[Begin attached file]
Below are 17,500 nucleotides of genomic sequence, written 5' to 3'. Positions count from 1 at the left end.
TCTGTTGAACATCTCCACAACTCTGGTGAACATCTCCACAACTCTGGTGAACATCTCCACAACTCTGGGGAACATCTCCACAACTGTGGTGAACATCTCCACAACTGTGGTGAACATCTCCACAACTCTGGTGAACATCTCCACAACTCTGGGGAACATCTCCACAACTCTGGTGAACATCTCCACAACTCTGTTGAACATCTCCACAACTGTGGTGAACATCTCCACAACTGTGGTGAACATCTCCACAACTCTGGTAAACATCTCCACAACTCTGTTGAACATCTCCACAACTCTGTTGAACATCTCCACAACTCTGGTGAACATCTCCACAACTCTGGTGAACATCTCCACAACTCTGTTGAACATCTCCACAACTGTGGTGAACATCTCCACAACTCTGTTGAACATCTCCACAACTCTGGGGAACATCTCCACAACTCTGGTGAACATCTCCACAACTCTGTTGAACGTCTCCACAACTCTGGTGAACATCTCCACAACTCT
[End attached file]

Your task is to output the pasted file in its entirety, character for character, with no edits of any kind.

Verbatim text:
Below are 17,500 nucleotides of genomic sequence, written 5' to 3'. Positions count from 1 at the left end.
TCTGTTGAACATCTCCACAACTCTGGTGAACATCTCCACAACTCTGGTGAACATCTCCACAACTCTGGGGAACATCTCCACAACTGTGGTGAACATCTCCACAACTGTGGTGAACATCTCCACAACTCTGGTGAACATCTCCACAACTCTGGGGAACATCTCCACAACTCTGGTGAACATCTCCACAACTCTGTTGAACATCTCCACAACTGTGGTGAACATCTCCACAACTGTGGTGAACATCTCCACAACTCTGGTAAACATCTCCACAACTCTGTTGAACATCTCCACAACTCTGTTGAACATCTCCACAACTCTGGTGAACATCTCCACAACTCTGGTGAACATCTCCACAACTCTGTTGAACATCTCCACAACTGTGGTGAACATCTCCACAACTCTGTTGAACATCTCCACAACTCTGGGGAACATCTCCACAACTCTGGTGAACATCTCCACAACTCTGTTGAACGTCTCCACAACTCTGGTGAACATCTCCACAACTCT